In the current outbreak of the disease, it is noticed that all the infected persons need not necessarily develop all these symptoms. Some may have relatively few blisters than what is normally expected. With the result, there is a likelihood of misdiagnosing it as other infectious diseases. Here the danger is the infected man though not showing any symptoms could still transmit the virus to others. But the rate of spread of the disease by an infected person is still not known.

But what is most intriguing about this disease is that while the monkeypox outbreak was noticed in Nigeria as early as 2017 and subsequently dozens of cases were reported from time to time in African countries, no international attempt was made to stop the outbreak in Nigeria, nor did any agency paid requisite attention to research the disease till its latest outbreak in Europe and North America. Even to date, the host animal of the virus that acts as its reservoir is not known. In the light of this, African scientists’ accusation that till wealthy countries are affected by the disease, no one had paid attention to study the disease and its spread sounds true.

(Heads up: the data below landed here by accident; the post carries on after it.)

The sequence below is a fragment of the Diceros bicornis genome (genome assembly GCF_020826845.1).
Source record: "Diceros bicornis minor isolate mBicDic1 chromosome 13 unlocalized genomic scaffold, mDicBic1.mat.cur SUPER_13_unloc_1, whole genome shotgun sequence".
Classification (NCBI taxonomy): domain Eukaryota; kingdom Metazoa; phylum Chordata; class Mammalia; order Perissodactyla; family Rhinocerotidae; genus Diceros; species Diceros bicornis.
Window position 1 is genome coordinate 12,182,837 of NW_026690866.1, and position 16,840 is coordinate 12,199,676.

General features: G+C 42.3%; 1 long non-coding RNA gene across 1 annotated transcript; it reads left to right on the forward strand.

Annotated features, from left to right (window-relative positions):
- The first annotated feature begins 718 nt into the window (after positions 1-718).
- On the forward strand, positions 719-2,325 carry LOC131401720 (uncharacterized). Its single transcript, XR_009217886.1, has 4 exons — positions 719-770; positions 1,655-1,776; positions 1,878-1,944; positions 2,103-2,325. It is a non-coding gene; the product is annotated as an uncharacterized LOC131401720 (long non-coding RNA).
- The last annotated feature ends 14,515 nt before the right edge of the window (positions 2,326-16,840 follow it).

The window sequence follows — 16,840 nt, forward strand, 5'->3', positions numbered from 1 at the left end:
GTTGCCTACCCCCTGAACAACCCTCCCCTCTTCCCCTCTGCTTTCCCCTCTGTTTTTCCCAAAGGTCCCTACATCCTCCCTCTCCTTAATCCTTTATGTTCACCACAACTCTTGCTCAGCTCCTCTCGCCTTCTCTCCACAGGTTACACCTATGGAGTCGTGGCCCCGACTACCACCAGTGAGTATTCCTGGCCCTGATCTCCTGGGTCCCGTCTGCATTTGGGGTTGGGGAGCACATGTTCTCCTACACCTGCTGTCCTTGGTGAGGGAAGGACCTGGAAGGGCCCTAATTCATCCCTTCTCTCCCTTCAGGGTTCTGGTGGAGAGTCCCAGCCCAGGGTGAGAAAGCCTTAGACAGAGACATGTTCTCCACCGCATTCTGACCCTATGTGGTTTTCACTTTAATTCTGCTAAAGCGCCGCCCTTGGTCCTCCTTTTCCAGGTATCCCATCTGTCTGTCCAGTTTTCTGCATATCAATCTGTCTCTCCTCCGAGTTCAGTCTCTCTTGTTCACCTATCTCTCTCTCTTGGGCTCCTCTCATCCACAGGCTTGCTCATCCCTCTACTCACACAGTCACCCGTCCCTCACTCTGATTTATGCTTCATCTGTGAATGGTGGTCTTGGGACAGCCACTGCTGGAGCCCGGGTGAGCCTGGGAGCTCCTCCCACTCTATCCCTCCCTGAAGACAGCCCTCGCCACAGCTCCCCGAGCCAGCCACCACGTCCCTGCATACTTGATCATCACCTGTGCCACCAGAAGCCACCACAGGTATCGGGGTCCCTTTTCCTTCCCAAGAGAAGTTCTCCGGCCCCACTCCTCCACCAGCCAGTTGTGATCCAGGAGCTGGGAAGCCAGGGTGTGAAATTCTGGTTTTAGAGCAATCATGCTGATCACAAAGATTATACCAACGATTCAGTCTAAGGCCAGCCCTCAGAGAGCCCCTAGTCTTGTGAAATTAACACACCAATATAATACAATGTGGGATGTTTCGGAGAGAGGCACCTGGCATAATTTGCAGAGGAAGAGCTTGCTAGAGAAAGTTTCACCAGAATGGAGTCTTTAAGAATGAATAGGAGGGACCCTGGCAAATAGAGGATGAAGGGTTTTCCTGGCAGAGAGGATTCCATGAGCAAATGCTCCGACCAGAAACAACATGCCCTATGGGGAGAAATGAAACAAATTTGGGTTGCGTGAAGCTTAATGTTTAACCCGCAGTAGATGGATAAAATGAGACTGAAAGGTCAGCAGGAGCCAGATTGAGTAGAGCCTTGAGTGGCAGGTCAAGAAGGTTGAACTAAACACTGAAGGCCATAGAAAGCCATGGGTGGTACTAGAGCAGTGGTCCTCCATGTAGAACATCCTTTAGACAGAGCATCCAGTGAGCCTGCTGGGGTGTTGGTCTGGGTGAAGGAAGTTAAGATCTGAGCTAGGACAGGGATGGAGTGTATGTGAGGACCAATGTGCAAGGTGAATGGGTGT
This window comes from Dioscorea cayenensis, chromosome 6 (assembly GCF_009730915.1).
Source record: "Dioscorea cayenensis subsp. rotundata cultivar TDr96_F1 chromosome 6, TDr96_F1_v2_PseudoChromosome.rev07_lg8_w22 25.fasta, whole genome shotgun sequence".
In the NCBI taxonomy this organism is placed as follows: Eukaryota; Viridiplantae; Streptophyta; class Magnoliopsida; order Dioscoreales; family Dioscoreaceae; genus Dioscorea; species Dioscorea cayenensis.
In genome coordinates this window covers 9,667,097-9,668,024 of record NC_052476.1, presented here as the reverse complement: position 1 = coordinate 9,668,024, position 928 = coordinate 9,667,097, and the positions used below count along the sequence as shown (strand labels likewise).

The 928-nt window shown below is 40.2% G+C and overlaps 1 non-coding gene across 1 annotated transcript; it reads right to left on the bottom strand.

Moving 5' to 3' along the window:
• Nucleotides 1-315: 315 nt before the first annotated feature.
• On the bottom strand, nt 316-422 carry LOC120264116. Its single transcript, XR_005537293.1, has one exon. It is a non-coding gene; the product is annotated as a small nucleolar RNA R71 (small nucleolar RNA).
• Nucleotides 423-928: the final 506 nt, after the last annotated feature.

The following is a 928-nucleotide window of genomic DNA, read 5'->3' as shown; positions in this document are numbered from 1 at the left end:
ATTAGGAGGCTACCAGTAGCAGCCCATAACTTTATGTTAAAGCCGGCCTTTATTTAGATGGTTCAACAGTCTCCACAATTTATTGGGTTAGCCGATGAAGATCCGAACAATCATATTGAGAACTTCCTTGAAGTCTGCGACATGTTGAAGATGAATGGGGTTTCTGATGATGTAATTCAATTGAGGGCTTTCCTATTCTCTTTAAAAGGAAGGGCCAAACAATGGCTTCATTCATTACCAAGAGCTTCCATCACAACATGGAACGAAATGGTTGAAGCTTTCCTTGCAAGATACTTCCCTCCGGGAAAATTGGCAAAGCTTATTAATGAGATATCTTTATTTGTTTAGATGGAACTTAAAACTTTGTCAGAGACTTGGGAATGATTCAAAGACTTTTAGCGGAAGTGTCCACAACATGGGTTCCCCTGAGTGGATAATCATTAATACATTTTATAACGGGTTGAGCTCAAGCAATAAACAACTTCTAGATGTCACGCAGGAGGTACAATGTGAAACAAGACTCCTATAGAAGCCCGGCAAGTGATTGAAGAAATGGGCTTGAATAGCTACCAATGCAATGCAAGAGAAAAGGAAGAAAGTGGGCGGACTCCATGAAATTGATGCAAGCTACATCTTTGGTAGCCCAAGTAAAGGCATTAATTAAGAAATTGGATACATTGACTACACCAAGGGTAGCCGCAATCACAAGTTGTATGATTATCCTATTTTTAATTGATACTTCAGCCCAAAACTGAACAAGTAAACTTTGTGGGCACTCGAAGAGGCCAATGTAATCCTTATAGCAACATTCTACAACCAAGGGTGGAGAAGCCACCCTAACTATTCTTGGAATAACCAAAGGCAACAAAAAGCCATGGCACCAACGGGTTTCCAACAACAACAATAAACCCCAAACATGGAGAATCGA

For, it was only after the disease was spread to Europe – the first case of the virus outside Africa was reported from the UK on May 6th, 2022 and since then it spread to over 60 countries –that the researchers from Portugal uploaded the first draft genome of the monkeypox virus detected in the country. Based on the preliminary genetic data, researchers said that the virus found in Portugal is related to a viral clad that was predominantly found in West Africa, which was found to cause milder disease with a lower death rate of 1% in rural population. However, Gustavo Palacios, a virologist from the Icahn School of Medicine at Mount Sinai, said that more work needs to be done to draw definitive conclusions about the disease.